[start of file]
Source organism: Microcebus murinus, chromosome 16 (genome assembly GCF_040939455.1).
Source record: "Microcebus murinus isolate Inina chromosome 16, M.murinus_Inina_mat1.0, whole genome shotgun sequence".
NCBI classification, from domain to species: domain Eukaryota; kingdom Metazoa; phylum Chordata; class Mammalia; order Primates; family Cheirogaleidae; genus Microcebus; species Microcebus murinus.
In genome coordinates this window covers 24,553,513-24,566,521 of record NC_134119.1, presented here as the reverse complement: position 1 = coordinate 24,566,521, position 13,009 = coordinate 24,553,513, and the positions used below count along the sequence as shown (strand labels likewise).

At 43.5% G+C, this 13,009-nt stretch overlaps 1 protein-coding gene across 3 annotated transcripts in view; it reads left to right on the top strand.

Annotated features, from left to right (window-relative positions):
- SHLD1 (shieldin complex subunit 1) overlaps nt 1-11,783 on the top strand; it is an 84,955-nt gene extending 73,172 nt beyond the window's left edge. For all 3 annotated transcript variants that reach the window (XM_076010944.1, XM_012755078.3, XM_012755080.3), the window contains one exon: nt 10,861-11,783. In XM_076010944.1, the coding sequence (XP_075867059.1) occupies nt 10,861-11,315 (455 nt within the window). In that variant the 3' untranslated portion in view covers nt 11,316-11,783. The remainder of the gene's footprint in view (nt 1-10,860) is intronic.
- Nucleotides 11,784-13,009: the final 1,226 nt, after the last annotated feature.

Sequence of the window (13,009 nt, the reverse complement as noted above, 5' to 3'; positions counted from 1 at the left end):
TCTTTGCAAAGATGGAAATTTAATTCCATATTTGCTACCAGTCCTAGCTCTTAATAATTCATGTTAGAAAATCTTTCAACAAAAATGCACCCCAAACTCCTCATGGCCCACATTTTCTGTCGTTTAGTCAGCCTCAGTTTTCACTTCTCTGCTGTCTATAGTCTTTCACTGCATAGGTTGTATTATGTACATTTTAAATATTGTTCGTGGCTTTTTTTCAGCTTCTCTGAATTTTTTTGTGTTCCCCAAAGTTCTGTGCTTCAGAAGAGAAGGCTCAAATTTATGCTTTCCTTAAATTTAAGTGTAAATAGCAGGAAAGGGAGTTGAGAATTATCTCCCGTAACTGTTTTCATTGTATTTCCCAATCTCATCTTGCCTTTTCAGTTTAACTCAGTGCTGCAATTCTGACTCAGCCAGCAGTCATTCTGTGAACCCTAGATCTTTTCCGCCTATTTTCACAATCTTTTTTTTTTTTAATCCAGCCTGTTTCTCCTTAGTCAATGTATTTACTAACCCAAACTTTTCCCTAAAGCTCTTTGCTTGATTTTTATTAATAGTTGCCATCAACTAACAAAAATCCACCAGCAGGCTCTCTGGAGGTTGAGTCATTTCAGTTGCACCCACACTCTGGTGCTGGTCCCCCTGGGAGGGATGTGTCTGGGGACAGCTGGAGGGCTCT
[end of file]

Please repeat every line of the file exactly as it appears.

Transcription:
Source organism: Microcebus murinus, chromosome 16 (genome assembly GCF_040939455.1).
Source record: "Microcebus murinus isolate Inina chromosome 16, M.murinus_Inina_mat1.0, whole genome shotgun sequence".
NCBI classification, from domain to species: domain Eukaryota; kingdom Metazoa; phylum Chordata; class Mammalia; order Primates; family Cheirogaleidae; genus Microcebus; species Microcebus murinus.
In genome coordinates this window covers 24,553,513-24,566,521 of record NC_134119.1, presented here as the reverse complement: position 1 = coordinate 24,566,521, position 13,009 = coordinate 24,553,513, and the positions used below count along the sequence as shown (strand labels likewise).

At 43.5% G+C, this 13,009-nt stretch overlaps 1 protein-coding gene across 3 annotated transcripts in view; it reads left to right on the top strand.

Annotated features, from left to right (window-relative positions):
- SHLD1 (shieldin complex subunit 1) overlaps nt 1-11,783 on the top strand; it is an 84,955-nt gene extending 73,172 nt beyond the window's left edge. For all 3 annotated transcript variants that reach the window (XM_076010944.1, XM_012755078.3, XM_012755080.3), the window contains one exon: nt 10,861-11,783. In XM_076010944.1, the coding sequence (XP_075867059.1) occupies nt 10,861-11,315 (455 nt within the window). In that variant the 3' untranslated portion in view covers nt 11,316-11,783. The remainder of the gene's footprint in view (nt 1-10,860) is intronic.
- Nucleotides 11,784-13,009: the final 1,226 nt, after the last annotated feature.

Sequence of the window (13,009 nt, the reverse complement as noted above, 5' to 3'; positions counted from 1 at the left end):
TCTTTGCAAAGATGGAAATTTAATTCCATATTTGCTACCAGTCCTAGCTCTTAATAATTCATGTTAGAAAATCTTTCAACAAAAATGCACCCCAAACTCCTCATGGCCCACATTTTCTGTCGTTTAGTCAGCCTCAGTTTTCACTTCTCTGCTGTCTATAGTCTTTCACTGCATAGGTTGTATTATGTACATTTTAAATATTGTTCGTGGCTTTTTTTCAGCTTCTCTGAATTTTTTTGTGTTCCCCAAAGTTCTGTGCTTCAGAAGAGAAGGCTCAAATTTATGCTTTCCTTAAATTTAAGTGTAAATAGCAGGAAAGGGAGTTGAGAATTATCTCCCGTAACTGTTTTCATTGTATTTCCCAATCTCATCTTGCCTTTTCAGTTTAACTCAGTGCTGCAATTCTGACTCAGCCAGCAGTCATTCTGTGAACCCTAGATCTTTTCCGCCTATTTTCACAATCTTTTTTTTTTTTAATCCAGCCTGTTTCTCCTTAGTCAATGTATTTACTAACCCAAACTTTTCCCTAAAGCTCTTTGCTTGATTTTTATTAATAGTTGCCATCAACTAACAAAAATCCACCAGCAGGCTCTCTGGAGGTTGAGTCATTTCAGTTGCACCCACACTCTGGTGCTGGTCCCCCTGGGAGGGATGTGTCTGGGGACAGCTGGAGGGCTCT